August 2, 2012
Canadians hard-pressed to win Olympic goldMedal count solid but could be shut out from top of podium
By ROB LONGLEY, QMI Agency
LONDON - There is plenty of bronze that has been taken out of the reclaimed East London wasteland that has been transformed into the Olympic Park.
And out near Windsor Castle in ritzy Eton, Dorney Canadians have mined themselves some silver.
But is there gold to be found among any of the venues — historic or otherwise - as the Games roll along towards the midway point?
A nice run on the lesser medals continued on Thursday when the Canadian women’s eight scullers powered to silver out at Eton as the overall team’s performance continues to trend in the right direction.
A total of seven medals overall through the first six days is respectable enough given that four years ago in China, the first one didn’t come until the Games were eight days old. By the Canadian Olympic Committee’s goal (and method of scorekeeping), the Games are a success so far as the country sits 11th in the overall medal count, just inside the hope for a top 12 performance.
The trouble is that most of the rest of the world doesn’t use the same scoring system. The overall Olympic champion is not the one that wins the most medals, but the one that wins the most events. And really, shouldn’te the feel-good love-in a nation has for its medals should come in degrees?
In their effort to become more of a player in the Summer Games, the COC through its partnership with the Own The Podium program is targetting medals of any colour.
Eventually it will have to move more towards aiming for the top of the program, but the process has to begin somewhere.
There’s nothing to take away from any of the medals Canada has already won here, it’s just that winning a gold or three would make the count that much more impressive.
In fairness, so far we haven’t had a true gold-medal contender fail and in fact, many of the seven collected so far have been true to form.
The pair of rowing silvers in the men’s and women’s eights were as good as our crews could have done given that the German and U.S. boats were huge favourites in their respective events. In fact, it can be argued that the men’s eight over-achieved by passing the British boat late to claim silver.
Similarly, the two bronze medals from women’s synchro diving were pretty much according to form - and in each, there was no catching the dominating Chinese pairs.
Wednesday night at the Aquatic Centre, Canada’s fastest man in the pool had the race of his life to win a bronze medal in the men’s 100-metre freestyle, an event he was considered to have an outside shot.
With the Games still young and scores of medal events still to come, it’s far too early to predict a gold shutout, which would be a Canadian first since the embarrassment of Montreal in 1976 when the best the host nation could manage was a silver.
That said, where is it going to come from?
Will it be Oakville kayaker Adam van Koeverden, arguably the best shot, when he contests the men’s 1,000-metre kayak event next week at Eton, Dorney? AVK is the favourite in his event, but we’d like his prospects even better if canoe-kayak’s governing body hadn’t decided to take the 500-metre event — van Koeverden’s strongest — out of the Games.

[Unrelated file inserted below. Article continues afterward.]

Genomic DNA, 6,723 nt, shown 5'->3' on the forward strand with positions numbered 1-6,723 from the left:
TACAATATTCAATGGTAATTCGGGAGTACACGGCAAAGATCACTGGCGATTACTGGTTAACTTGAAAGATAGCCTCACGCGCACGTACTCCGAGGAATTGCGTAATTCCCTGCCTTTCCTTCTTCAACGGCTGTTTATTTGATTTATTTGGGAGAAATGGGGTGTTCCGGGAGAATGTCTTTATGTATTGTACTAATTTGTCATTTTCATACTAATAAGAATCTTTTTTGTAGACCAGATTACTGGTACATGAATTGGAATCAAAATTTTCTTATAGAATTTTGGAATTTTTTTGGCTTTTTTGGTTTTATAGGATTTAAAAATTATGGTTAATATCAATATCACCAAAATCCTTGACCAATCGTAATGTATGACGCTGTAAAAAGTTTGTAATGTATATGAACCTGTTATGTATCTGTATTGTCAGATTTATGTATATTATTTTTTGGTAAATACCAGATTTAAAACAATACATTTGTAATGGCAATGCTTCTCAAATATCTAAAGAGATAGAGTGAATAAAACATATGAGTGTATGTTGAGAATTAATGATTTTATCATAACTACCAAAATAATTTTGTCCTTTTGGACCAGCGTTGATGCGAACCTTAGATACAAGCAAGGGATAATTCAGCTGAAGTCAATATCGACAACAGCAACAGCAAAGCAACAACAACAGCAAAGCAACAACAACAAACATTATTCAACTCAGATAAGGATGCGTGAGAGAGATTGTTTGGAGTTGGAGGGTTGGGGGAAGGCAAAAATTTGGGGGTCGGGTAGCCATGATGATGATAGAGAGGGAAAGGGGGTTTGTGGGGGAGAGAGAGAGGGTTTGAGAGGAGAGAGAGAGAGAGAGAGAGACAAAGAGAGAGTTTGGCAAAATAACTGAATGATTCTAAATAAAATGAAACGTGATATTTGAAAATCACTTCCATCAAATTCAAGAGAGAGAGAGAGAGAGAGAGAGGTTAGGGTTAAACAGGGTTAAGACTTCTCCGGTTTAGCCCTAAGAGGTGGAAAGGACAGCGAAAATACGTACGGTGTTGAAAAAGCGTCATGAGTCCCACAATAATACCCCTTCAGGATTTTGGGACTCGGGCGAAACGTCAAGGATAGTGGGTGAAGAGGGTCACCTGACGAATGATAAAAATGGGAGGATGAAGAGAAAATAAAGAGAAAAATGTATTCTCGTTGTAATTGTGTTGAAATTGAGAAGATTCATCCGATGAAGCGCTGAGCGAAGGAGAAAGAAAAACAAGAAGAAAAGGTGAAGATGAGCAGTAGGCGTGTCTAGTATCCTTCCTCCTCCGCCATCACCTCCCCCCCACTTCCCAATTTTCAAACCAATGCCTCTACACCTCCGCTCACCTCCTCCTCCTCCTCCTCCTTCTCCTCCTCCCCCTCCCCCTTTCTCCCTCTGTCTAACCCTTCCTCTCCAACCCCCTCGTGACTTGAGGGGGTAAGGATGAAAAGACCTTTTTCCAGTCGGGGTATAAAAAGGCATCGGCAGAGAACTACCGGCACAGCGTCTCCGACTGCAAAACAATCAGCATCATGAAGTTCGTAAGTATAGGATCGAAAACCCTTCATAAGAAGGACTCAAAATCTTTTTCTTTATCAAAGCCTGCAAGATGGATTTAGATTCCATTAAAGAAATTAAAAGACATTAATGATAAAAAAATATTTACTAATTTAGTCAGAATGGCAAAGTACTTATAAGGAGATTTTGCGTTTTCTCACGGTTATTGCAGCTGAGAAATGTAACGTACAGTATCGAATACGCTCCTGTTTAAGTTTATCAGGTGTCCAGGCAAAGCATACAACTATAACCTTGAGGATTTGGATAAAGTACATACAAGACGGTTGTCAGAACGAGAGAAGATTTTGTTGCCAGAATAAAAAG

Perhaps Catharine Pendrel will be the ticket. The cross-country mountain biker comes into the Games as the No. 1 ranked woman in the world and will be looking to jump way up from the fourth-place finish in Beijing.
Or how about boxer Mary Spencer in the women’s debut of her sport? After all, we tend to do well in events making their Olympic debut.
The point is not that there aren’t plenty of medal chances still waiting for Canadians, it’s just that there isn’t any clear cut golden ones that jump out. Typically in the Summer Games, Canadians win between three and four gold with one or two inevitably coming as mild surprises. Simon Whitfield certainly shocked the nation in 2000 when he was an unlikely winner of the men’s triathlon in Sydney, Australia.
In Athens, van Koeverden was certainly considered world class but not a gold medal favourite when he visited the top of the podium.
Of the three Canadian gold medallists from Beijing, none are considered favoured to repeat here. The men’s eight is already done and will take a silver back to the boathouse while Eric Lamaze isn’t expected to repeat in his equestrian event because his horse is too young. If wrestler Carol Huynh repeated, that too would be a surprise.
So how bad would it be if the unthinkable happens and Canada gets shut out from gold?
It all depends on how you fancy keeping score. The majority of countries tabulated it differently than the Canadians have forever - when golds come as rarely as they do, it’s a form of rationalization.
When the women’s eight won their silver, it put them into 11th place in overall medals, a positioning that offers a sense of accompishment at this point of the Games. But in the official London 2012 standings, Canada was ranked 25th - behind all nations that had at least one gold. If the Canadians had one, however, they would jump up into 15th place on the list.
Ultimately, that’s as it should be, of course. Nothing wrong with celebrating silver and bronze, but there’s no replacing the first golden moment of any Olympic Games.
Patiently — for now — Canada is waiting.